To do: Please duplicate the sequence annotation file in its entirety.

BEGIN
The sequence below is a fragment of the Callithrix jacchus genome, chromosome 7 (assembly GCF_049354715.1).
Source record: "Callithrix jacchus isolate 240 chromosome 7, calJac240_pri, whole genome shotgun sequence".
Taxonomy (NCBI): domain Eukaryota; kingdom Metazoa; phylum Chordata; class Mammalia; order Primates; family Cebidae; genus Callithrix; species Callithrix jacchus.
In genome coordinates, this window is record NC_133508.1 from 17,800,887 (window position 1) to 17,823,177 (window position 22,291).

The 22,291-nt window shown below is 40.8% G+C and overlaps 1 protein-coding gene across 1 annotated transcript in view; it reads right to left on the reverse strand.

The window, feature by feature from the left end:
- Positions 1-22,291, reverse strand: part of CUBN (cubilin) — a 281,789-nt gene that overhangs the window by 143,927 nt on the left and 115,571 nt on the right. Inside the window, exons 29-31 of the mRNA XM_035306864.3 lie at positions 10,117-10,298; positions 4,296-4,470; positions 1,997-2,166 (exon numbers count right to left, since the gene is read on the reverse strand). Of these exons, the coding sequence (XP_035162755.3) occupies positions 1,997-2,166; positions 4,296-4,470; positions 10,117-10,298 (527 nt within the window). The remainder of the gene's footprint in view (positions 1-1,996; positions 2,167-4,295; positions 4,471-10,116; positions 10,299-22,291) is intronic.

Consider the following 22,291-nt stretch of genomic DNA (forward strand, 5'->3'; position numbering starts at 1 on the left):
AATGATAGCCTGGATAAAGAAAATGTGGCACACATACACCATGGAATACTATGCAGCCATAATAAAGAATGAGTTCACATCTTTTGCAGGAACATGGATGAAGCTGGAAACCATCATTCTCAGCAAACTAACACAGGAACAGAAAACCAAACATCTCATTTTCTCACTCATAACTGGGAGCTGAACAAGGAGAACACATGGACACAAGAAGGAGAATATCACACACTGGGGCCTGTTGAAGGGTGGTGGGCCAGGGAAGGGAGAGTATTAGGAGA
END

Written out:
The sequence below is a fragment of the Callithrix jacchus genome, chromosome 7 (assembly GCF_049354715.1).
Source record: "Callithrix jacchus isolate 240 chromosome 7, calJac240_pri, whole genome shotgun sequence".
Taxonomy (NCBI): domain Eukaryota; kingdom Metazoa; phylum Chordata; class Mammalia; order Primates; family Cebidae; genus Callithrix; species Callithrix jacchus.
In genome coordinates, this window is record NC_133508.1 from 17,800,887 (window position 1) to 17,823,177 (window position 22,291).

The 22,291-nt window shown below is 40.8% G+C and overlaps 1 protein-coding gene across 1 annotated transcript in view; it reads right to left on the reverse strand.

The window, feature by feature from the left end:
- Positions 1-22,291, reverse strand: part of CUBN (cubilin) — a 281,789-nt gene that overhangs the window by 143,927 nt on the left and 115,571 nt on the right. Inside the window, exons 29-31 of the mRNA XM_035306864.3 lie at positions 10,117-10,298; positions 4,296-4,470; positions 1,997-2,166 (exon numbers count right to left, since the gene is read on the reverse strand). Of these exons, the coding sequence (XP_035162755.3) occupies positions 1,997-2,166; positions 4,296-4,470; positions 10,117-10,298 (527 nt within the window). The remainder of the gene's footprint in view (positions 1-1,996; positions 2,167-4,295; positions 4,471-10,116; positions 10,299-22,291) is intronic.

Consider the following 22,291-nt stretch of genomic DNA (forward strand, 5'->3'; position numbering starts at 1 on the left):
AATGATAGCCTGGATAAAGAAAATGTGGCACACATACACCATGGAATACTATGCAGCCATAATAAAGAATGAGTTCACATCTTTTGCAGGAACATGGATGAAGCTGGAAACCATCATTCTCAGCAAACTAACACAGGAACAGAAAACCAAACATCTCATTTTCTCACTCATAACTGGGAGCTGAACAAGGAGAACACATGGACACAAGAAGGAGAATATCACACACTGGGGCCTGTTGAAGGGTGGTGGGCCAGGGAAGGGAGAGTATTAGGAGA